Plans for Park Slope Key Food Are Making a Lot of Residents Very Angry

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After more than two months of speculation—and impassioned community-organizing to salvage the Park Slope Key food—400 locals gathered at PS 133 last night to hear developer Avery Hall Investments present plans for a mixed-use project on the site of the community’s largest, cheapest, and most loved grocery store.

As reported by DNAinfo, Avery Hall co-founder and Park Slope native Brian Ezra revealed two mixed-use buildings would take the place of the current grocery store and parking lot (a “highly inefficient use of retail space” according to Avery Hall). Though Ezra had previously said he would take into consideration the community’s wishes to keep a market that resembled Key Food—large and cheap—last night’s presentation did not reflect that. The current market at the intersection of 5th Avenue and Sterling place is 36,000 square feet; Avery Hall’s planned grocery store is 7,500 square feet, according to DNAinfo and plans released by the developer.

Ezra said the intention was to create a retail space that was “vibrant and diverse and a place that people in Park Slope want to come to,” but in reaction to that, residents revealed they could not feel less similar. What Ezra would give them, they said, were “aesthetics” and “fluff” not convenient and affordable groceries with wide aisles that felt, relievingly, not at all like the standard, cramped and wallet-draining shopping experience common in New York City.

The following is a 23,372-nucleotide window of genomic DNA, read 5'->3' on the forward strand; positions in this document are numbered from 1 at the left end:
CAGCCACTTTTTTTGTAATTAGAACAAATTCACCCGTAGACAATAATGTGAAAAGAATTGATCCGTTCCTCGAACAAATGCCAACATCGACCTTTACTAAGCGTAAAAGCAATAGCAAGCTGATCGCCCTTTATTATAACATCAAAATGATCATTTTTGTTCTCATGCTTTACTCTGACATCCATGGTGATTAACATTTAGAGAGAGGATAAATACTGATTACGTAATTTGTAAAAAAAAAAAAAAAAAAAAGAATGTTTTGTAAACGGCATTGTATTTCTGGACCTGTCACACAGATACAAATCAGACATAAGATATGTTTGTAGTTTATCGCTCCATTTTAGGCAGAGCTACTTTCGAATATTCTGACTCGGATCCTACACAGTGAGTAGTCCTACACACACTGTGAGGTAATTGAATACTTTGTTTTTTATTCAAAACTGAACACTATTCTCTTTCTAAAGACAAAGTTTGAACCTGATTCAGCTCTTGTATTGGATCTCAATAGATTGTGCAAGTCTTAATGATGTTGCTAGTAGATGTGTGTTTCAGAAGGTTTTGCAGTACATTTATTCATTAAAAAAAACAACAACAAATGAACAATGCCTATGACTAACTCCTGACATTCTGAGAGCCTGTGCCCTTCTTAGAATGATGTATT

In addition to the relatively meager ground floor market, Avery Hall plans two residences: one five stories, the other six, and a total of 165 apartments, including 41 affordable units. In total, there will be 52,000-square-feet of ground floor retail space—a number that puts into sharper focus how much the developer did not prioritize the kind of spacious market the neighbors have demanded. The new one would take up approximately one-seventh of all available retail space.

Another planned element would significantly restructure the current lot: while Butler Street and Fifth avenue are interrupted by the Key Food parking lot, Avery Hall’s plans would open that path up again to create a “public piazza,” filled with tables and social opportunities to replace all of the hanging out that has never happened there, and that nobody asked for.

In attendance were not only hundreds of angry residents, but also Borough President Eric Adams, Public Advocate Letitia James, and City Councilman Brad Lander, all in support of the neighbor demands. Before the meeting, City Comptroller Scott Stringer also released a statement asking for a “full-service affordable supermarket.”

In response to overwhelming pushback, Avery Hall’s Ezra had this to say to those in attendance. “We’re going to go back, we’re going to think long and hard and do everything we can to improve the project as best as possible.”

It sounds nice, but then again, Ezra has said similar things before.

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